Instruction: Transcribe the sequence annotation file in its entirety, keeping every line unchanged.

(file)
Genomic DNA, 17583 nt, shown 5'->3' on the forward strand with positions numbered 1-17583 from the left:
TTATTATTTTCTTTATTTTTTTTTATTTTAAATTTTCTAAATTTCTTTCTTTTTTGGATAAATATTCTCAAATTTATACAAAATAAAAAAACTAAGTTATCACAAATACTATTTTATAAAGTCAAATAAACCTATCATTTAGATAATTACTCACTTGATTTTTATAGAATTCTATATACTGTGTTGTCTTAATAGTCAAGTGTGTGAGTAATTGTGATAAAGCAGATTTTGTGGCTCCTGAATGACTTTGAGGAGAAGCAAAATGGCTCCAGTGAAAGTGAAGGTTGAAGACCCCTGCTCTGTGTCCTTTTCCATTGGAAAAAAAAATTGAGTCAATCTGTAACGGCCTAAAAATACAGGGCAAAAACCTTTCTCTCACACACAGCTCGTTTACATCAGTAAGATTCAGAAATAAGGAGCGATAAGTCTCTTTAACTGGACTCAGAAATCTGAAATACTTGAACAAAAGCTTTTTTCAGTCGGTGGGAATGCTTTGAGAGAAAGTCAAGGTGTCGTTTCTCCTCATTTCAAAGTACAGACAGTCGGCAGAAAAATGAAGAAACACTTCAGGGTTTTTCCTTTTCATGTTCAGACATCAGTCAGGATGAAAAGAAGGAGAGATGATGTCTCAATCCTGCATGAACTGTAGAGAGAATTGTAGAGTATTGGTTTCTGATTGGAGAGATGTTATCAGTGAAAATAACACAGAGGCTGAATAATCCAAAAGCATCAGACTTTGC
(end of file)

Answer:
Genomic DNA, 17583 nt, shown 5'->3' on the forward strand with positions numbered 1-17583 from the left:
TTATTATTTTCTTTATTTTTTTTTATTTTAAATTTTCTAAATTTCTTTCTTTTTTGGATAAATATTCTCAAATTTATACAAAATAAAAAAACTAAGTTATCACAAATACTATTTTATAAAGTCAAATAAACCTATCATTTAGATAATTACTCACTTGATTTTTATAGAATTCTATATACTGTGTTGTCTTAATAGTCAAGTGTGTGAGTAATTGTGATAAAGCAGATTTTGTGGCTCCTGAATGACTTTGAGGAGAAGCAAAATGGCTCCAGTGAAAGTGAAGGTTGAAGACCCCTGCTCTGTGTCCTTTTCCATTGGAAAAAAAAATTGAGTCAATCTGTAACGGCCTAAAAATACAGGGCAAAAACCTTTCTCTCACACACAGCTCGTTTACATCAGTAAGATTCAGAAATAAGGAGCGATAAGTCTCTTTAACTGGACTCAGAAATCTGAAATACTTGAACAAAAGCTTTTTTCAGTCGGTGGGAATGCTTTGAGAGAAAGTCAAGGTGTCGTTTCTCCTCATTTCAAAGTACAGACAGTCGGCAGAAAAATGAAGAAACACTTCAGGGTTTTTCCTTTTCATGTTCAGACATCAGTCAGGATGAAAAGAAGGAGAGATGATGTCTCAATCCTGCATGAACTGTAGAGAGAATTGTAGAGTATTGGTTTCTGATTGGAGAGATGTTATCAGTGAAAATAACACAGAGGCTGAATAATCCAAAAGCATCAGACTTTGC